Monday, 21 July 2014

The rise and fall of great powers, Tom Rachman

Brought up with lies, deceit and deception Tooly Zylberberg now lives in a little village on the border between Wales and England, where she owns a bookshop. To be honest she is regretting buying the shop already, because she was raised not to connect with people or possessions. She used to travel from place to place and now she finds herself here in this little village. The only person she speaks to regularly is Fogg, the young man who helps her out in the shop and who thinks of himself as a Parisian, even though he ever left the village.

The bookshop is a nice little world, but in the back of her mind Tooly always thinks it may lot last and she could go somewhere else, not bound by people, places or time.

The she receives an email from somebody she knew in New York, who tells her her father is very ill. Despite not wanting to, Tooly leaves for New York only to find out nothing she always thought was true, is true, and all the people in her life played different roles than she always thought.

The story alternates between three times. We see Tooly in 1988 when she is ten years old and living in Bangkok with Paul, her father. He works with computers for different American embassies all over the world so every year Tooly has to get acquainted again with a new home and a new school and new people.

In 1999 Tooly has moved to New York where she lives with Russian emigrant Humphrey, who somehow played a huge role in her upbringing. Venn and Sarah are also important for her, although they are not always there. Tooly crosses the entire city on foot and meets student Duncan, who becomes her boyfriend.

In 2011 she lives in Wales in her bookshop and she gets the email from Duncan. She does not know what she will find in New York, but what she does find is nothing like she expected.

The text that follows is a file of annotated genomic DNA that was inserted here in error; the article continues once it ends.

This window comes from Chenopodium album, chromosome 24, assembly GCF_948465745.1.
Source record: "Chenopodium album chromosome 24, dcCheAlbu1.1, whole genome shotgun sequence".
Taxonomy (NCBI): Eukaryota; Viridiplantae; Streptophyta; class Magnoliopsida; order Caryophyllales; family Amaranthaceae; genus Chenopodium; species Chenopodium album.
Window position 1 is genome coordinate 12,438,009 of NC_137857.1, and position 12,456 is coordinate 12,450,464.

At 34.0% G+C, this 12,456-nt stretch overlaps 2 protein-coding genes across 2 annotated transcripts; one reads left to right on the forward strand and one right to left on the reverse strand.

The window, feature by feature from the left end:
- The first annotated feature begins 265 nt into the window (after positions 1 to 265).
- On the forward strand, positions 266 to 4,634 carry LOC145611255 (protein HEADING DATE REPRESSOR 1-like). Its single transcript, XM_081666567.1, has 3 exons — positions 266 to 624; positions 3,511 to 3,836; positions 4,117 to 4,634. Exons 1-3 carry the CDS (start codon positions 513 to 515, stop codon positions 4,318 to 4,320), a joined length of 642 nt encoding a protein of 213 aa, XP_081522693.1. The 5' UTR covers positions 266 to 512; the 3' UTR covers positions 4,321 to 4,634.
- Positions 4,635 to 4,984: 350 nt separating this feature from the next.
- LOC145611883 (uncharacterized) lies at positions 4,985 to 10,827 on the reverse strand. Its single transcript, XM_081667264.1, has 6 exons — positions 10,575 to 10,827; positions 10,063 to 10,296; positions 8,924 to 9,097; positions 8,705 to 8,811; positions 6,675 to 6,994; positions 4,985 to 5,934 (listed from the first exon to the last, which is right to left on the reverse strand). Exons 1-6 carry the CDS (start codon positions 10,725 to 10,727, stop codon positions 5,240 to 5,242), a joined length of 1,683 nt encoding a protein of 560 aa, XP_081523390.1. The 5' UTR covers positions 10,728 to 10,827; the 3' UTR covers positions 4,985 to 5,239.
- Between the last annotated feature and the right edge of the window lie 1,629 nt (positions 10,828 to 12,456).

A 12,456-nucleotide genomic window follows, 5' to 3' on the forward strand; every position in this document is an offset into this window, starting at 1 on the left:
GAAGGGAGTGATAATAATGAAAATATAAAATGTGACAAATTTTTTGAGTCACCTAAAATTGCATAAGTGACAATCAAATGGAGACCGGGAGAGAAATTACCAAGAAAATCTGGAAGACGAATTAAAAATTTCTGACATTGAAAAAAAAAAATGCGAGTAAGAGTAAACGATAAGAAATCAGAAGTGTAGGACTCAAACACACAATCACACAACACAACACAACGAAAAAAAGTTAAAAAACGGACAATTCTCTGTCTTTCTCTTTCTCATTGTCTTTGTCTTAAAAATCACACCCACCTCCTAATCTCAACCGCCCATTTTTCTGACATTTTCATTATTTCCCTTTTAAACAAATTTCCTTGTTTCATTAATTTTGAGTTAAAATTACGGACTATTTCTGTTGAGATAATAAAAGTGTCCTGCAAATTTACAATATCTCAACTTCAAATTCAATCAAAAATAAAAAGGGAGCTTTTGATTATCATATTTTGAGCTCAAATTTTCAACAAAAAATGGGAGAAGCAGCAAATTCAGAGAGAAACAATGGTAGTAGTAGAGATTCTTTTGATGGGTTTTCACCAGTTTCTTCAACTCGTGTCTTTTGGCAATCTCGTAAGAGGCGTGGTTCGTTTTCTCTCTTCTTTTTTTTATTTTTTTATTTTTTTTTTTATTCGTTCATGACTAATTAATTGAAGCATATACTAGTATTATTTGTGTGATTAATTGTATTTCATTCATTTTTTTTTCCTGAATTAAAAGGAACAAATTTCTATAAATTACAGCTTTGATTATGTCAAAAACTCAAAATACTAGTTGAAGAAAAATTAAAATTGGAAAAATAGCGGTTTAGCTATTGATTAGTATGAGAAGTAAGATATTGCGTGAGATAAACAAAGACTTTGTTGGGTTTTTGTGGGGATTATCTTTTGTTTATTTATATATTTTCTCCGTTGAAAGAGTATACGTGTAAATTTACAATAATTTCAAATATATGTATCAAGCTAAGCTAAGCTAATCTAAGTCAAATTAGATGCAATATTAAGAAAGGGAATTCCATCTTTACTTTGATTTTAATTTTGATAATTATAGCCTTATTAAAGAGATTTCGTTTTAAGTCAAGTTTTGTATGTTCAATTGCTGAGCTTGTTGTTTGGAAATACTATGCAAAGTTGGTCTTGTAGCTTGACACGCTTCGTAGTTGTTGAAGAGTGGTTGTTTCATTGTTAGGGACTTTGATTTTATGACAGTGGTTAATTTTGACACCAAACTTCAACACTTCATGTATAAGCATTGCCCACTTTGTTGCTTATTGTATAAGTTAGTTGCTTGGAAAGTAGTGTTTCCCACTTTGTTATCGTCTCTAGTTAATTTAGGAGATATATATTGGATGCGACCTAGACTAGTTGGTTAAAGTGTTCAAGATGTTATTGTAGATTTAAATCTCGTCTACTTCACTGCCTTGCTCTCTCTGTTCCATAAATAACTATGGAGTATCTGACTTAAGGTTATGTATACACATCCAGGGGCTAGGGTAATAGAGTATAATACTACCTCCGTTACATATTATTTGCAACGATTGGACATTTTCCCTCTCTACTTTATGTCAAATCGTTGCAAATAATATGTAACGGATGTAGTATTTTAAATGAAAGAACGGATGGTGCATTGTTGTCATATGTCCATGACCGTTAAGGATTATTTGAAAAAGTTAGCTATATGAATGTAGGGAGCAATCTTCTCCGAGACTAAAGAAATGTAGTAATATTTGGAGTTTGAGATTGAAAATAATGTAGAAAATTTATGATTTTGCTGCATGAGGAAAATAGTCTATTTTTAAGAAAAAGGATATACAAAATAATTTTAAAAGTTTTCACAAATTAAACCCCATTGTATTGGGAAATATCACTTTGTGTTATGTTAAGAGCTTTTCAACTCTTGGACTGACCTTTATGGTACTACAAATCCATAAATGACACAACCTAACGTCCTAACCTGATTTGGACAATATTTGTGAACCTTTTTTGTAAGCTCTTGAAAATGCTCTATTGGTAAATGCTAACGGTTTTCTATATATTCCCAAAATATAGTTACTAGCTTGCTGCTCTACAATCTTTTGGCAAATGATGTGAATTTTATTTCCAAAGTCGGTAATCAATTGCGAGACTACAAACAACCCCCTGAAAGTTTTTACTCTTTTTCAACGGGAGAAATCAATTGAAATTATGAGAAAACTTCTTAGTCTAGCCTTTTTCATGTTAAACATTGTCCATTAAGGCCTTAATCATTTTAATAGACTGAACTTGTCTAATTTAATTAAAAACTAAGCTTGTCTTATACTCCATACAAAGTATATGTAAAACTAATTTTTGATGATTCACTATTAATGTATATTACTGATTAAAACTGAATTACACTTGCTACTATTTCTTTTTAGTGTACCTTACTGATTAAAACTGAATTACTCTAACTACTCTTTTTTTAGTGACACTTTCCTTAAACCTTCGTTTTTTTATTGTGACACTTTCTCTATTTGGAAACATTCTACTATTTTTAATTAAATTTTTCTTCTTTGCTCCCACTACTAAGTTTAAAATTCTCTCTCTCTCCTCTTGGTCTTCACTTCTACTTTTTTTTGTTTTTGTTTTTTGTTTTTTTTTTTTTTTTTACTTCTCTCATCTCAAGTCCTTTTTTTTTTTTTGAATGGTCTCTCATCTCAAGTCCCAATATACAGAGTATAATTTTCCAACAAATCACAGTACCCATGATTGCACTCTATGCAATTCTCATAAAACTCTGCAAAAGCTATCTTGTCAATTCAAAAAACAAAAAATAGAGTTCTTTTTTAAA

In a masterly way Tom Rachman knows how to twist and bring the different threads of this story together. So slowly, bit by bit we get to know what happened with Tooly and which roles the different people in her life played.

Tooly is both strong and vulnerable and that is what makes her very likeable. Very well done is the way Tom Rachman knows how to make Tooly’s voice different at different ages, yet it stays recognizable. The woman in 2011 is not the same as the child in 1988, but the core is the same. That is well written.

When everything turns out to be different than Tooly always thought, she does not despair or collapse. She uses the debris of her life to built a new life for herself. Not based on the lies she always believed, but based on what she knows to be true and that is how she can continue.

I do not really know how to express how much I enjoyed The rise and fall of great powers. I loved it, the idea was interesting and the writing was beautiful and often very witty.

I think this book will end up in my top-3 of 2014, I will be very surprised if it does not.

 Published in 2014

2 comments:

  1. I don't always like jumping around from one time period to another, but it sounds like it works in this book. And the fact that you're already putting it in your top 3 for the year says a lot. Great review!

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    Replies
    1. The time-jumping is done very well here, it is always clear which time it is. I loved this book, I really did. I immediatly bought his first book as well and I will read that very soon!

      Kind regards,

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